There's no 12-step program for BlackBerry users--yet.
Should NTP prevail in its patent-infringement case against Research In Motion, it will force a shutdown of the BlackBerry wireless e-mail system. Consumers and companies addicted to their "CrackBerries" would have to go cold turkey off their wireless e-mail or invest time and money in a new provider.
Those addicts may have begun to sweat Monday as the U.S. Supreme Court closed another door on RIM's appeal hopes by declining to hear the case.
Numerous legal analysts believe that RIM won't risk the customer and investor wrath that could accompany the loss of BlackBerry
service in the U.S. Many expect a settlement with NTP that gives RIM the right to continue selling devices and software in exchange for a hefty fee that will almost certainly top the $450 million settlement that was tentatively agreed to last March but later collapsed.
If RIM decides to endure the injunction, while hoping for a
fast review of NTP's patents by the U.S. Patent and Trademark Office, then BlackBerry users must consider their options, according to Martin Reynolds, vice president at market research firm Gartner.
Gartner advised its clients in December to stop deploying new BlackBerry hardware and software, but it has since softened that stance, Reynolds said. Judge James Spencer's "5976776"="">late November rulings against RIM made it appear that a shutdown was imminent, but it now seems that people will be given a warning if the shutdown is to take place, he said.
NTP said last week that if it received the injunction, the company would permit a 30-day grace period before customers had to comply with the order, which would also apply to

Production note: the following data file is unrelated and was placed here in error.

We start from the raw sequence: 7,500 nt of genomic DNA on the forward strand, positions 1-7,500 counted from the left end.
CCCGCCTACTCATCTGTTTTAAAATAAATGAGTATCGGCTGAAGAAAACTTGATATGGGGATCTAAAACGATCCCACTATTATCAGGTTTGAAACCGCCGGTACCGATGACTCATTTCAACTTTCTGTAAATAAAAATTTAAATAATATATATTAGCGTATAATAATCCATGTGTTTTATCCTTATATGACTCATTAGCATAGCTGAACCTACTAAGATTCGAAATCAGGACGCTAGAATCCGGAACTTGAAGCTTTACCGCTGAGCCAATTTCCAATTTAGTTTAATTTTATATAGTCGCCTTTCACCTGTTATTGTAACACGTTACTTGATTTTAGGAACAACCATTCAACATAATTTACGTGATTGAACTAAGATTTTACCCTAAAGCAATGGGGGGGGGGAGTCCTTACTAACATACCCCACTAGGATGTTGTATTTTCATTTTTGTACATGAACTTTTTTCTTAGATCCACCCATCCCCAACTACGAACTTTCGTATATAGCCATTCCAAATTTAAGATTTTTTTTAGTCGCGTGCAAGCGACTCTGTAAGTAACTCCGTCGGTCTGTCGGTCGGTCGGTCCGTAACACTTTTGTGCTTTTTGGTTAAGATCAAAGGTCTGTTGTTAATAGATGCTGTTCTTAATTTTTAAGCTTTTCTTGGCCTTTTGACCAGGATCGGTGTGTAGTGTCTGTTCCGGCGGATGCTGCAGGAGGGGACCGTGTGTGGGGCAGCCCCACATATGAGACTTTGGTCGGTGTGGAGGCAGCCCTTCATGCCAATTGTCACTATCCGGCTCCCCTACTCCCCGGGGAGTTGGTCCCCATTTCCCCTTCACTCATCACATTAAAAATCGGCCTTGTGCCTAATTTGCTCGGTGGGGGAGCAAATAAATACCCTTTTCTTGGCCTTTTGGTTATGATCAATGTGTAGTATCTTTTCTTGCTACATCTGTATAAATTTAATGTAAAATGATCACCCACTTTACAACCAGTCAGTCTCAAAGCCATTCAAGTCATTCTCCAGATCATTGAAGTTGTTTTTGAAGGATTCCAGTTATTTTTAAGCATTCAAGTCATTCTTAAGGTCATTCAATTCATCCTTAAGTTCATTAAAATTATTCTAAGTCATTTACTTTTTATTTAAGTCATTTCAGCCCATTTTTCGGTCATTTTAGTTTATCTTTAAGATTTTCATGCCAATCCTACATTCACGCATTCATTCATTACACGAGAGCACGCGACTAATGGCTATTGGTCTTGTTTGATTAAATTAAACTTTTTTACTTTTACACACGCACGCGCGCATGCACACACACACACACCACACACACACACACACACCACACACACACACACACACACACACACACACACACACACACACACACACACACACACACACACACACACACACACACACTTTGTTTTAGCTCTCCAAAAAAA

the various departments of the U.S. government that have filed briefs outlining their dependence on the technology.
However, 30 days is not a lot of time to implement new wireless e-mail
software, Reynolds said. Alternative products are available from
companies like Good Technology, Visto, Intellisync and Microsoft, but it could take months and a significant portion of an IT budget to deploy and test software before companies are comfortable with a new provider, he said.
Companies would also need to find a whole new fleet of devices to
replace the BlackBerry handhelds, said Todd Kort, an analyst at
Gartner. RIM makes both the software and devices for its service, and customers tend to like their BlackBerries, he said.
"RIM is the only end-to-end solution with devices, software and service. All the others are piecemeal solutions, and often everything else has some major flaw in that chain," Kort said.
But RIM's customers also have to deal with the fact that relying on a
single provider can be risky in times of uncertainty, said Danny Shader, chief executive officer of Good Technology.
The litigation highlights that "you're getting it all
from one company," Shader said in an interview Monday. "That's fine, but that's a risky strategy."
Good sells similar software that can run on a number of different devices and operating systems, while RIM's BlackBerry Connect software for devices other than RIM hardware has supported only the Symbian operating system. Support for Palm OS is coming soon, according to RIM's Web page.
Corporate BlackBerry users should be watching the developments in the case very closely, Reynolds said.
"If you believe your business cannot run without RIM, start looking at deploying other technologies and set up a small pilot," Reynolds said.
Looming over this case is RIM's mysterious "work-around," which
company co-Chief Executive Officer Jim Balsillie has brought up on several occasions as a possible solution to the entire dispute. All the company has said about this option is that it could be implemented in software and would allow service to continue uninterrupted.
CNET News.com's Anne Broache contributed to this report from Washington.